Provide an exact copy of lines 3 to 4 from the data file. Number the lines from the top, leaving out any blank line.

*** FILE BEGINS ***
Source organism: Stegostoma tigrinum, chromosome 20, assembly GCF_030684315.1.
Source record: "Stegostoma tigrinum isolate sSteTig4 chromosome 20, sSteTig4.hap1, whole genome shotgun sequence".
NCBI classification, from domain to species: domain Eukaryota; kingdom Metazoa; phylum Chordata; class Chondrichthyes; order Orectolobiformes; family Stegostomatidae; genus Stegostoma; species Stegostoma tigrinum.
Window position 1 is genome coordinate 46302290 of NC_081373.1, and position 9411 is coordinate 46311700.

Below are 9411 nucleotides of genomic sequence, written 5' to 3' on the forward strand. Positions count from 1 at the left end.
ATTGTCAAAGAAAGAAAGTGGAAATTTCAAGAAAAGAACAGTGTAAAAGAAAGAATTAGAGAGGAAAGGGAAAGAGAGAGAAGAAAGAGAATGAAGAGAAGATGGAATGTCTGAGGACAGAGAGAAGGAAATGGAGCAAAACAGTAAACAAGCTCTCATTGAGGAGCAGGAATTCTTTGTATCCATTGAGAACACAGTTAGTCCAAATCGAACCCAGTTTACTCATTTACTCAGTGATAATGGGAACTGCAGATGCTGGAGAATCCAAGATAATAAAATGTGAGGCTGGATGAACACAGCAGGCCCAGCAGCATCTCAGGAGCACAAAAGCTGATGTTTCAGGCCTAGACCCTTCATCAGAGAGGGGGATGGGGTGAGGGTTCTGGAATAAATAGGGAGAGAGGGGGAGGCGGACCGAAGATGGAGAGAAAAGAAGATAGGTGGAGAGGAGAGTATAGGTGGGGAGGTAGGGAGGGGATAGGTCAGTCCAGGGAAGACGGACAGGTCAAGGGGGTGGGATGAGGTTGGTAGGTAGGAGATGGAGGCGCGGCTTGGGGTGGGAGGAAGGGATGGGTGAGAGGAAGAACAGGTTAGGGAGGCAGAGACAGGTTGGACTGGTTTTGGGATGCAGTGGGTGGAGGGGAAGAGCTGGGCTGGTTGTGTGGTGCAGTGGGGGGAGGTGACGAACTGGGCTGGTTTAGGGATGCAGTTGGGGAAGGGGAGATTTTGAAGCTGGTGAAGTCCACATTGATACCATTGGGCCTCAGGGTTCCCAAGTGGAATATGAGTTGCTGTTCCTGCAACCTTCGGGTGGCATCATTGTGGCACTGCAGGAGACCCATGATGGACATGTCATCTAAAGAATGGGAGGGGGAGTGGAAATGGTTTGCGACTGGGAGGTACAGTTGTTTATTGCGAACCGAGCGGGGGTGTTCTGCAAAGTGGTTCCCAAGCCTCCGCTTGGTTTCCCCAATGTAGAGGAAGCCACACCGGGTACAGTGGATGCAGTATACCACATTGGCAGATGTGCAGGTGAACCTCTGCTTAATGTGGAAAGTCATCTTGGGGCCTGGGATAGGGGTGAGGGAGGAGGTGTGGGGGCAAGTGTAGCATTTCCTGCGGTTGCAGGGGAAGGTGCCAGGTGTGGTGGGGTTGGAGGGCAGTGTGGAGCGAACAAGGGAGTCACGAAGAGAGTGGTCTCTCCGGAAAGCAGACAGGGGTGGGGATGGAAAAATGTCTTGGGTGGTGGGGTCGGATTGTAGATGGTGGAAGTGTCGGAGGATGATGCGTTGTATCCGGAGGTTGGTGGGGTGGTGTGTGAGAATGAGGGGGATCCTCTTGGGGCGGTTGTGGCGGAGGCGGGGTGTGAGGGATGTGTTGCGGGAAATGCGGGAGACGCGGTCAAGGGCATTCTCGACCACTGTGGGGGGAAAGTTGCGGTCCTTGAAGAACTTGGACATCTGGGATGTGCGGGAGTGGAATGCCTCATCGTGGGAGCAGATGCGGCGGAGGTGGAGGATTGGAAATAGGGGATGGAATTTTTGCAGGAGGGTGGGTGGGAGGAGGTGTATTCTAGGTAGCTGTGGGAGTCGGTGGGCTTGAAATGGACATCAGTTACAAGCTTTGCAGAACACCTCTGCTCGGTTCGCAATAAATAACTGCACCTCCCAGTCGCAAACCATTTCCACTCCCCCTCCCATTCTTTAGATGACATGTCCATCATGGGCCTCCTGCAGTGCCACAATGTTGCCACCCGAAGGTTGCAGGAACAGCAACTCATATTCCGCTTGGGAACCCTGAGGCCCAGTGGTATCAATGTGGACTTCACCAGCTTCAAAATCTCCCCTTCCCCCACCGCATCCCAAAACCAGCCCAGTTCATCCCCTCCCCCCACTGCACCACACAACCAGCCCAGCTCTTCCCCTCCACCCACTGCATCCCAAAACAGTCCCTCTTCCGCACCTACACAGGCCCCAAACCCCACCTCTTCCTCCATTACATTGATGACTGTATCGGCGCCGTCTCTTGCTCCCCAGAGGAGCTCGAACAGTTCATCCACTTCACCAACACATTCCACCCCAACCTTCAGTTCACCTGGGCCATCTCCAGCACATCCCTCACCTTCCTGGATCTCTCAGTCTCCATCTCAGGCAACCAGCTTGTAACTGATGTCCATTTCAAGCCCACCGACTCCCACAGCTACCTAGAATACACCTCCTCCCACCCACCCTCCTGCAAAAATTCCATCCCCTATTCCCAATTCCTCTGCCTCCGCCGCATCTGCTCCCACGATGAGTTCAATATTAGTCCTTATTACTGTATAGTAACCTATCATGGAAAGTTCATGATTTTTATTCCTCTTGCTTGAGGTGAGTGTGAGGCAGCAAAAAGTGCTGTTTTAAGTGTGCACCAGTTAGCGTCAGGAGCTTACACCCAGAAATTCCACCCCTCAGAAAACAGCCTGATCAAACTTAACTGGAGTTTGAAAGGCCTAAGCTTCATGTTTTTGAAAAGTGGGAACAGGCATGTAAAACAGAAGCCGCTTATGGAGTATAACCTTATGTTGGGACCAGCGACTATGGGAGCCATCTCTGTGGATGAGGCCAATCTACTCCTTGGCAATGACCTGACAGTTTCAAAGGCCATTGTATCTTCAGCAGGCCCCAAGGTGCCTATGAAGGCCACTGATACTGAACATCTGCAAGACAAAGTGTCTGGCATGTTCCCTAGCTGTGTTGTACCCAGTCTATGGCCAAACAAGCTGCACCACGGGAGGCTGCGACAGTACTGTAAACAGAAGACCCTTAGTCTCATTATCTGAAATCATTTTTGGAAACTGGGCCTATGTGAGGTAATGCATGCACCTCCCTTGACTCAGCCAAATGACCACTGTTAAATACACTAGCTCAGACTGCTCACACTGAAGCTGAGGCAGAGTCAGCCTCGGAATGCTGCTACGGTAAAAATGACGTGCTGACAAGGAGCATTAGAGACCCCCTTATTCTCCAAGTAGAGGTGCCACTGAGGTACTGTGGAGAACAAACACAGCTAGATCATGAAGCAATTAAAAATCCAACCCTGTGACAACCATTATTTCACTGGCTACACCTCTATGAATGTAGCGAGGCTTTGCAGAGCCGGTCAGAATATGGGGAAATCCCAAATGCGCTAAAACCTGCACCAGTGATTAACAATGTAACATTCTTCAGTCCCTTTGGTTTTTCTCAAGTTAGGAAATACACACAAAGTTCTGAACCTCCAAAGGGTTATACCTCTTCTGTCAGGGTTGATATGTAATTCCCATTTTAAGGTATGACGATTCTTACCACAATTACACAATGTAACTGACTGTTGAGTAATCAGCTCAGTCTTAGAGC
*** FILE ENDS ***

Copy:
NCBI classification, from domain to species: domain Eukaryota; kingdom Metazoa; phylum Chordata; class Chondrichthyes; order Orectolobiformes; family Stegostomatidae; genus Stegostoma; species Stegostoma tigrinum.
Window position 1 is genome coordinate 46302290 of NC_081373.1, and position 9411 is coordinate 46311700.